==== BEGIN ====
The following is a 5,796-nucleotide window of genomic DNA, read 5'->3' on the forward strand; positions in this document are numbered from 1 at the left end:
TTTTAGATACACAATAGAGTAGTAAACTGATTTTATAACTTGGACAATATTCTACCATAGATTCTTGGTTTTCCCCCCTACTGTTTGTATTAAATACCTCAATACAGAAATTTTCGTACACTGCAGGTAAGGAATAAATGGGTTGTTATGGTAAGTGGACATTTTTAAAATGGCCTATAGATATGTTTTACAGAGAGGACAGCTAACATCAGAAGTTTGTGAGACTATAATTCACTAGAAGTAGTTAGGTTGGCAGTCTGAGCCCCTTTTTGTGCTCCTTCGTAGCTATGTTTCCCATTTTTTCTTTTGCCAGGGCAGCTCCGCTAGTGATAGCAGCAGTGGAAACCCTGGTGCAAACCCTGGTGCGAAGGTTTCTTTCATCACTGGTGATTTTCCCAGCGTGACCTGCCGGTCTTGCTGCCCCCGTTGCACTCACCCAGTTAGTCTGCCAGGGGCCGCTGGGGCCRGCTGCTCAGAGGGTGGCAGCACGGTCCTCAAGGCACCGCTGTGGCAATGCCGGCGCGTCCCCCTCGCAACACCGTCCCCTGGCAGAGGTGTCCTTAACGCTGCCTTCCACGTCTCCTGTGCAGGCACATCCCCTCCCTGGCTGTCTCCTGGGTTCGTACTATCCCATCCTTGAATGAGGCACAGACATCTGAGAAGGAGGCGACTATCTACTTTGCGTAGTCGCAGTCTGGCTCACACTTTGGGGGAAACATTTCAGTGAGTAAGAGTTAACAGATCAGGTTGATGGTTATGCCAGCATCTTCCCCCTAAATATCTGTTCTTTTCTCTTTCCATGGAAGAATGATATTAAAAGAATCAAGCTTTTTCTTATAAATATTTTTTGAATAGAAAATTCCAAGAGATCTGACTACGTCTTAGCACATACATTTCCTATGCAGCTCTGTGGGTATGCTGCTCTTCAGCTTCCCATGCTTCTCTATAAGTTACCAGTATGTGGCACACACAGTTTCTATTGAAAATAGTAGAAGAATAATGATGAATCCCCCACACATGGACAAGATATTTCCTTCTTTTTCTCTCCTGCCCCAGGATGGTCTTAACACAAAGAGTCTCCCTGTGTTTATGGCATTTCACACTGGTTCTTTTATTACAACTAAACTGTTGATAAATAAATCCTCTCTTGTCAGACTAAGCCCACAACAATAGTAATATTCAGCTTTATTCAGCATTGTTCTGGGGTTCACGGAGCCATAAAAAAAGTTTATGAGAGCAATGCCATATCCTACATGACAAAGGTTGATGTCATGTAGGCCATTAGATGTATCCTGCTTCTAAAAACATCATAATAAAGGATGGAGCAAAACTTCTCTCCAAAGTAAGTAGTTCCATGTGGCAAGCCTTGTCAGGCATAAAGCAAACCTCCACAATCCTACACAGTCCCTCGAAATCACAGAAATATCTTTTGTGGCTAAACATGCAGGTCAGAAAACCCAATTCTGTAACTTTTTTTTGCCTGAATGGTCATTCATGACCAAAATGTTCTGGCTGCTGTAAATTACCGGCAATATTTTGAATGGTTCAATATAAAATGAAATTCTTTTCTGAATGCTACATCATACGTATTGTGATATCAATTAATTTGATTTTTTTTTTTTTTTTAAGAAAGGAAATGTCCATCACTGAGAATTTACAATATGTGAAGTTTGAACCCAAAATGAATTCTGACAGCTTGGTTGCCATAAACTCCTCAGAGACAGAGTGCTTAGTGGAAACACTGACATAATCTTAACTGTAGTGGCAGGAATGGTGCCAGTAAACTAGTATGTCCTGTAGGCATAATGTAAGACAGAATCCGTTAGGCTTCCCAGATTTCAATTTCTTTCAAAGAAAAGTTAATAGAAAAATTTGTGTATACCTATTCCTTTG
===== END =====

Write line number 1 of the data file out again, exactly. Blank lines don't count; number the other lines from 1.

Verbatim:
The following is a 5,796-nucleotide window of genomic DNA, read 5'->3' on the forward strand; positions in this document are numbered from 1 at the left end: